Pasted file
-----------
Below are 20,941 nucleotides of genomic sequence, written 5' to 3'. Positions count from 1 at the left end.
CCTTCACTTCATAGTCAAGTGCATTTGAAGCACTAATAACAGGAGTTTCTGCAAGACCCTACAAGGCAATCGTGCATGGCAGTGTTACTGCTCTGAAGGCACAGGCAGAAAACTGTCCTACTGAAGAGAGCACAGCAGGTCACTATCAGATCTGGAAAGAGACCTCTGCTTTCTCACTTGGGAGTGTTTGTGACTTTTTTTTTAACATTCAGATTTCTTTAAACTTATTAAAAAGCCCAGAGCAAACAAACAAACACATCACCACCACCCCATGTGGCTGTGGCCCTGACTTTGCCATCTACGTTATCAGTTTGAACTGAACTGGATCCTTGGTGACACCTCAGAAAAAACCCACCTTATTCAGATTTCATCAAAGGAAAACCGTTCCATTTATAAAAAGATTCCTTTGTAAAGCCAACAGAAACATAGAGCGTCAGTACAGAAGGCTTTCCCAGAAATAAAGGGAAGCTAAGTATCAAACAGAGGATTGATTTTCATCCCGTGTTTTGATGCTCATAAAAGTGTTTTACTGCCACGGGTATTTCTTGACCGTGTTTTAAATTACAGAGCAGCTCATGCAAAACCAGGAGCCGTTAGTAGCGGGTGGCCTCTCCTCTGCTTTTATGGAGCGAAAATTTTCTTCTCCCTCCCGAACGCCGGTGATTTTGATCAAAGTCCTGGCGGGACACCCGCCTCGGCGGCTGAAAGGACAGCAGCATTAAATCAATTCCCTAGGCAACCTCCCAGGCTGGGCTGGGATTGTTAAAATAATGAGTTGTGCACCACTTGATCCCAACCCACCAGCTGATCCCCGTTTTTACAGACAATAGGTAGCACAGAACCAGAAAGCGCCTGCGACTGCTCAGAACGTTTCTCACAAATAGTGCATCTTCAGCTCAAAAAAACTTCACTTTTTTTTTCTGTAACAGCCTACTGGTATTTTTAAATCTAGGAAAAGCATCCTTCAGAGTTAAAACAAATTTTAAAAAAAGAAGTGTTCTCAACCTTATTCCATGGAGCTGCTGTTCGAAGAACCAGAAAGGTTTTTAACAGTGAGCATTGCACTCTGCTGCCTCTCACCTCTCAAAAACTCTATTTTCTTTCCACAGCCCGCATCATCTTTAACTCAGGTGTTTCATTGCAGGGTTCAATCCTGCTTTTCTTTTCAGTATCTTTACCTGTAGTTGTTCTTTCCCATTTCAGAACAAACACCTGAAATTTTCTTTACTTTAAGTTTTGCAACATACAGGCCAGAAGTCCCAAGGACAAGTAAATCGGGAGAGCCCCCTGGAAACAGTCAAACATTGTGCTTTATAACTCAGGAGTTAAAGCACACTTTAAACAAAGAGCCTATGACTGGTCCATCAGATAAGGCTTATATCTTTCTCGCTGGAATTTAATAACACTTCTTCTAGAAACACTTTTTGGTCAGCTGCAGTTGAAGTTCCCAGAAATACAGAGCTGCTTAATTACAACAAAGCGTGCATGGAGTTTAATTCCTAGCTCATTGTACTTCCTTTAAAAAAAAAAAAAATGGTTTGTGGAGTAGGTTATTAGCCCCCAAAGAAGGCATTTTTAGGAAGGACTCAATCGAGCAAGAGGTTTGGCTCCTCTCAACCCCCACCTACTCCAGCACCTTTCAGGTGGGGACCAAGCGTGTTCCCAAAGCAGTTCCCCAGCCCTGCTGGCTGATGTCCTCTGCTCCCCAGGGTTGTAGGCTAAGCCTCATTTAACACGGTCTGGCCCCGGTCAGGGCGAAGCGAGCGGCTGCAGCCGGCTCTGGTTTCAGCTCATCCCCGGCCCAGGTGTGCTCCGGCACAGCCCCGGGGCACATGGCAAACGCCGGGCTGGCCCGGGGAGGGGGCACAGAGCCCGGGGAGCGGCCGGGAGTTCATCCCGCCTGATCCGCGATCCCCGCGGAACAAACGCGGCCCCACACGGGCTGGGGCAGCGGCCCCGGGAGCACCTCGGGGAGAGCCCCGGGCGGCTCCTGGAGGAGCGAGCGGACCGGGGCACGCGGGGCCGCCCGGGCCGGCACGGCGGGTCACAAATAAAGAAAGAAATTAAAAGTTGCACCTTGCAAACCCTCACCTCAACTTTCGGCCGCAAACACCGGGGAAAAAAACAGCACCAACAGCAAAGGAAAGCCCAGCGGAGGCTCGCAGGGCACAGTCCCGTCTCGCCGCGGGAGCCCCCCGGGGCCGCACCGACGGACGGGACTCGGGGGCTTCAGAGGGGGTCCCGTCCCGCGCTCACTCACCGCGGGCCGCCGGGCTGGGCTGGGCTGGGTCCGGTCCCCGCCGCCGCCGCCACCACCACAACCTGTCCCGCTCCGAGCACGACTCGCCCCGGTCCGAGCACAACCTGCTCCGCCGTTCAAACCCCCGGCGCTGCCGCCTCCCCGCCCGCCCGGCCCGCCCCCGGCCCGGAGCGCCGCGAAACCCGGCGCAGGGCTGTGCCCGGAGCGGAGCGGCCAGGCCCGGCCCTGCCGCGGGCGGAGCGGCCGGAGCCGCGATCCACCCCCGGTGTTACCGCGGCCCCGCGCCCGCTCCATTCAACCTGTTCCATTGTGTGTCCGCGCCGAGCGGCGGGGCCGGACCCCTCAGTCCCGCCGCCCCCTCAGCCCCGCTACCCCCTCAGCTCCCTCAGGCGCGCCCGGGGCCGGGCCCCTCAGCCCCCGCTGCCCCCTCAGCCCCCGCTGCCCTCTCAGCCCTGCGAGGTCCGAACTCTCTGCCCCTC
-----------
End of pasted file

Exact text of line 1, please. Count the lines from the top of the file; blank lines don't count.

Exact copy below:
Below are 20,941 nucleotides of genomic sequence, written 5' to 3'. Positions count from 1 at the left end.